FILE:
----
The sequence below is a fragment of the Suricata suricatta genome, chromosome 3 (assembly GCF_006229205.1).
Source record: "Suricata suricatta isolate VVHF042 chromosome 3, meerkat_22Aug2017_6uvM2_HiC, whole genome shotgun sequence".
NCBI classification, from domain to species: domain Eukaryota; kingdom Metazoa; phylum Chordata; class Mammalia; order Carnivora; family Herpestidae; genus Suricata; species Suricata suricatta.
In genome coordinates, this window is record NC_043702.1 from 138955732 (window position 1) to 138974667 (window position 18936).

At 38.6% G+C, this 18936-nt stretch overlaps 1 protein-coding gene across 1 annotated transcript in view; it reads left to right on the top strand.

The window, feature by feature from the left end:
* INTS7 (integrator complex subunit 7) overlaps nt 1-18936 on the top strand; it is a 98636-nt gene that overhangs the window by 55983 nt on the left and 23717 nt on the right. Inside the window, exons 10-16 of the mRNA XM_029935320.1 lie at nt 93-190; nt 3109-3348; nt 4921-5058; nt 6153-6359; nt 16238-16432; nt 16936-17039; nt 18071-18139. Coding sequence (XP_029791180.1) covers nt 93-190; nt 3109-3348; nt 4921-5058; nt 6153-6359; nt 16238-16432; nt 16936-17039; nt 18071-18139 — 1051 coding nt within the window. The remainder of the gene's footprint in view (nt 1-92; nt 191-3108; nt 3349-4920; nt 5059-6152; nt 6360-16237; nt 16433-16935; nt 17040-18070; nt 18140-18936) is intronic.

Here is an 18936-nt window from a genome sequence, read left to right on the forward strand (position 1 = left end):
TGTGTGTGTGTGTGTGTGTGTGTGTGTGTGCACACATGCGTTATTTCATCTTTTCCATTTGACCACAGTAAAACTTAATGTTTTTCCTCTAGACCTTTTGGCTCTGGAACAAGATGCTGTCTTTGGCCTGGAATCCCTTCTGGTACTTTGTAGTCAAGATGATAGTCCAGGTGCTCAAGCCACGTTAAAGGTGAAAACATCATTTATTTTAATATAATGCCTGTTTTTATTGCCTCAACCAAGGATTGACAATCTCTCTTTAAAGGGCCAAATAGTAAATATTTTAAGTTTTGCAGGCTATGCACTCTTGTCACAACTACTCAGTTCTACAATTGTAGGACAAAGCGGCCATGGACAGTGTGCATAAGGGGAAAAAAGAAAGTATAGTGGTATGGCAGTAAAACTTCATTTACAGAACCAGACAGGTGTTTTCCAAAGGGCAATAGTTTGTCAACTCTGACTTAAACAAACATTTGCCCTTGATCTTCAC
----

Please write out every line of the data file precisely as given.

The sequence below is a fragment of the Suricata suricatta genome, chromosome 3 (assembly GCF_006229205.1).
Source record: "Suricata suricatta isolate VVHF042 chromosome 3, meerkat_22Aug2017_6uvM2_HiC, whole genome shotgun sequence".
NCBI classification, from domain to species: domain Eukaryota; kingdom Metazoa; phylum Chordata; class Mammalia; order Carnivora; family Herpestidae; genus Suricata; species Suricata suricatta.
In genome coordinates, this window is record NC_043702.1 from 138955732 (window position 1) to 138974667 (window position 18936).

At 38.6% G+C, this 18936-nt stretch overlaps 1 protein-coding gene across 1 annotated transcript in view; it reads left to right on the top strand.

The window, feature by feature from the left end:
* INTS7 (integrator complex subunit 7) overlaps nt 1-18936 on the top strand; it is a 98636-nt gene that overhangs the window by 55983 nt on the left and 23717 nt on the right. Inside the window, exons 10-16 of the mRNA XM_029935320.1 lie at nt 93-190; nt 3109-3348; nt 4921-5058; nt 6153-6359; nt 16238-16432; nt 16936-17039; nt 18071-18139. Coding sequence (XP_029791180.1) covers nt 93-190; nt 3109-3348; nt 4921-5058; nt 6153-6359; nt 16238-16432; nt 16936-17039; nt 18071-18139 — 1051 coding nt within the window. The remainder of the gene's footprint in view (nt 1-92; nt 191-3108; nt 3349-4920; nt 5059-6152; nt 6360-16237; nt 16433-16935; nt 17040-18070; nt 18140-18936) is intronic.

Here is an 18936-nt window from a genome sequence, read left to right on the forward strand (position 1 = left end):
TGTGTGTGTGTGTGTGTGTGTGTGTGTGTGCACACATGCGTTATTTCATCTTTTCCATTTGACCACAGTAAAACTTAATGTTTTTCCTCTAGACCTTTTGGCTCTGGAACAAGATGCTGTCTTTGGCCTGGAATCCCTTCTGGTACTTTGTAGTCAAGATGATAGTCCAGGTGCTCAAGCCACGTTAAAGGTGAAAACATCATTTATTTTAATATAATGCCTGTTTTTATTGCCTCAACCAAGGATTGACAATCTCTCTTTAAAGGGCCAAATAGTAAATATTTTAAGTTTTGCAGGCTATGCACTCTTGTCACAACTACTCAGTTCTACAATTGTAGGACAAAGCGGCCATGGACAGTGTGCATAAGGGGAAAAAAGAAAGTATAGTGGTATGGCAGTAAAACTTCATTTACAGAACCAGACAGGTGTTTTCCAAAGGGCAATAGTTTGTCAACTCTGACTTAAACAAACATTTGCCCTTGATCTTCAC